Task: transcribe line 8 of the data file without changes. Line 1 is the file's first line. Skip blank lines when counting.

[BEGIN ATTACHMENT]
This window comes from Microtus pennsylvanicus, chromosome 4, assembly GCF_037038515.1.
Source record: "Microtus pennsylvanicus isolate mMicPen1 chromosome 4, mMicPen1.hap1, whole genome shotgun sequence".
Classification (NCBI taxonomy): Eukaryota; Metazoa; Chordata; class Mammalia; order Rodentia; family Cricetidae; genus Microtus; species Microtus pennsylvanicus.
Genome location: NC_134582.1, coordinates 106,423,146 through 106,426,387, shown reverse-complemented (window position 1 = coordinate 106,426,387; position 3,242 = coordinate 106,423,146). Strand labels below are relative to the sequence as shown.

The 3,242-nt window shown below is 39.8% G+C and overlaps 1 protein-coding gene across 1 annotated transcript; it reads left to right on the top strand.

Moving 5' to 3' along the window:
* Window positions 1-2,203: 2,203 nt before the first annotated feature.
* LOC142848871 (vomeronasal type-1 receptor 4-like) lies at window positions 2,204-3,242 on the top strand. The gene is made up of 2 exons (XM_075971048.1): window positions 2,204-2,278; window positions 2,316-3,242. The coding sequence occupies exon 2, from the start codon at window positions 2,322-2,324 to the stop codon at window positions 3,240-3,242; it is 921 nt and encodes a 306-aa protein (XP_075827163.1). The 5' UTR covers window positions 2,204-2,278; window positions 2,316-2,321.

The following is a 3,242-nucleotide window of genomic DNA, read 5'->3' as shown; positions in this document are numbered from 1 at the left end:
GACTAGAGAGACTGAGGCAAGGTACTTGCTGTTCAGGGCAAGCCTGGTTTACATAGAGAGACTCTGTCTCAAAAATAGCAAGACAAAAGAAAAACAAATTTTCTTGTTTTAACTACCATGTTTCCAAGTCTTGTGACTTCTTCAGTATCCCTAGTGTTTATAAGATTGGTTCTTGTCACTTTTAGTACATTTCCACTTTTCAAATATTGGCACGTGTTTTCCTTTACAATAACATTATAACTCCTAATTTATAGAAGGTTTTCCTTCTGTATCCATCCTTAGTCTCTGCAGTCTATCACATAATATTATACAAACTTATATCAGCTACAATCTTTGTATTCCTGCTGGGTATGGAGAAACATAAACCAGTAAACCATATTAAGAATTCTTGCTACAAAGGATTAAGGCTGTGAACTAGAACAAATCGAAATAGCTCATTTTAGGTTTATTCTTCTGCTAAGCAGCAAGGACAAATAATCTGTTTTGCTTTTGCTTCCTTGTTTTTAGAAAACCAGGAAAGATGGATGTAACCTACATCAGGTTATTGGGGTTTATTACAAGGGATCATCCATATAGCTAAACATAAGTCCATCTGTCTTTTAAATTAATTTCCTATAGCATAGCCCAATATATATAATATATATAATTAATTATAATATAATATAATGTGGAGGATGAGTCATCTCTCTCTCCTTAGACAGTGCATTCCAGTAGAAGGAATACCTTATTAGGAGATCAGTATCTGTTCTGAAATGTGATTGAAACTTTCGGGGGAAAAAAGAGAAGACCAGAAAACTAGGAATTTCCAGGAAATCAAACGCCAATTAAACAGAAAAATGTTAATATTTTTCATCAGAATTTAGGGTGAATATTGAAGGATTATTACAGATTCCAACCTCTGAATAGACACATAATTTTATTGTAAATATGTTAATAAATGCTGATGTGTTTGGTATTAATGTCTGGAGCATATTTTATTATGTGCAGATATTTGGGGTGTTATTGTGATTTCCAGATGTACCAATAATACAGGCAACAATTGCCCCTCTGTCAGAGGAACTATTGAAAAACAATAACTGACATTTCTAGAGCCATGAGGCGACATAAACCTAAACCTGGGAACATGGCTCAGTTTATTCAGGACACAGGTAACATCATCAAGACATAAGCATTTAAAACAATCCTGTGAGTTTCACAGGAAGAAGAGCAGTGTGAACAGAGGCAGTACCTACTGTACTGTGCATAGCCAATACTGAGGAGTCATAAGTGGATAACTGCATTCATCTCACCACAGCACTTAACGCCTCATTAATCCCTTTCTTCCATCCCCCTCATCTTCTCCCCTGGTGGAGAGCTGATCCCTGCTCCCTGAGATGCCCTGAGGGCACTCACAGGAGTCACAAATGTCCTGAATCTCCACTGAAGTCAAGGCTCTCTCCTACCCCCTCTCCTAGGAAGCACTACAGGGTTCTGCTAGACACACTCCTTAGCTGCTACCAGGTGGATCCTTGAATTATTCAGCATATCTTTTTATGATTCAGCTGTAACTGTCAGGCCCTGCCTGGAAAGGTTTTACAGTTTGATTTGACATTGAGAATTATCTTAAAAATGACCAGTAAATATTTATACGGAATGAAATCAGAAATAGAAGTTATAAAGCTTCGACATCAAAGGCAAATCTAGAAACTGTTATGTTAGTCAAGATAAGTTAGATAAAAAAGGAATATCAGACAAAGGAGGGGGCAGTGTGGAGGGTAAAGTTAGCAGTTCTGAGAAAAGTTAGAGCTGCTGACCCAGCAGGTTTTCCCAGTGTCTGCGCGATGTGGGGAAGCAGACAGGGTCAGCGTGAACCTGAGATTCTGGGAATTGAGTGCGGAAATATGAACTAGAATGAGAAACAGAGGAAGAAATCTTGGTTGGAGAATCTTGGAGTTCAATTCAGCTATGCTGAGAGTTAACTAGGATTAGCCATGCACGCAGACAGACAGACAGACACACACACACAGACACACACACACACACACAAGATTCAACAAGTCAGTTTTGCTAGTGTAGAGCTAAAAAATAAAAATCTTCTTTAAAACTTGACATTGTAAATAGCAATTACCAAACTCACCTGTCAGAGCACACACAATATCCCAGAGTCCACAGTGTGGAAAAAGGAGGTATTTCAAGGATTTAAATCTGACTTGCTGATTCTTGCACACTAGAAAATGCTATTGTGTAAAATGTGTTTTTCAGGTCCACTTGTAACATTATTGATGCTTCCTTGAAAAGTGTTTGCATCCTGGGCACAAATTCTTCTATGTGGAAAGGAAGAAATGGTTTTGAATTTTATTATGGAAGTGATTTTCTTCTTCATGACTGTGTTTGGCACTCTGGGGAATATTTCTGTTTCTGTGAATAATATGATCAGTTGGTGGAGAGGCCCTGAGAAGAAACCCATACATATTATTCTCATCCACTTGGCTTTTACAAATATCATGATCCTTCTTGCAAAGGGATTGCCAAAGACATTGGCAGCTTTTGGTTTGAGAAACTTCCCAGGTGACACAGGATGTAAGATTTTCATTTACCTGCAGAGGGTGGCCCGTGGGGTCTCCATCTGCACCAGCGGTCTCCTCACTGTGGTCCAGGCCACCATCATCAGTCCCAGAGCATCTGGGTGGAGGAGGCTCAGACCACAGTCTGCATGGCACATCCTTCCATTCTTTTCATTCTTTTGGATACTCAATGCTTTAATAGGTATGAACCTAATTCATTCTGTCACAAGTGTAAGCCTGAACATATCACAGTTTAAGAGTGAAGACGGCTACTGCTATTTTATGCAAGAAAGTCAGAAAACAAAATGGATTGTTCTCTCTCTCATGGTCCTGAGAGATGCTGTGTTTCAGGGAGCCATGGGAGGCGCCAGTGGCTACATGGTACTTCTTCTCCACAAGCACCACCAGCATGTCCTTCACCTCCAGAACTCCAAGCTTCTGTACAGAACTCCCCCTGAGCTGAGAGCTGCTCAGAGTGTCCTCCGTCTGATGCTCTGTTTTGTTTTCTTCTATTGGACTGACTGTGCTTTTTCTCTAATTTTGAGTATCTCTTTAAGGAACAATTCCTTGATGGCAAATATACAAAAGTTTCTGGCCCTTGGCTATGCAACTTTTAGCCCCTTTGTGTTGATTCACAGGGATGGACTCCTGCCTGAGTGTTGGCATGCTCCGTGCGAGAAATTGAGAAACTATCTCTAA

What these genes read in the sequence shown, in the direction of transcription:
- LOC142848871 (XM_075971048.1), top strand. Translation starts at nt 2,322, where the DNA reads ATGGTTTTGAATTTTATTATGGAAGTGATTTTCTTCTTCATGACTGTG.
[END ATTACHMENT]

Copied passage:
* LOC142848871 (vomeronasal type-1 receptor 4-like) lies at window positions 2,204-3,242 on the top strand. The gene is made up of 2 exons (XM_075971048.1): window positions 2,204-2,278; window positions 2,316-3,242. The coding sequence occupies exon 2, from the start codon at window positions 2,322-2,324 to the stop codon at window positions 3,240-3,242; it is 921 nt and encodes a 306-aa protein (XP_075827163.1). The 5' UTR covers window positions 2,204-2,278; window positions 2,316-2,321.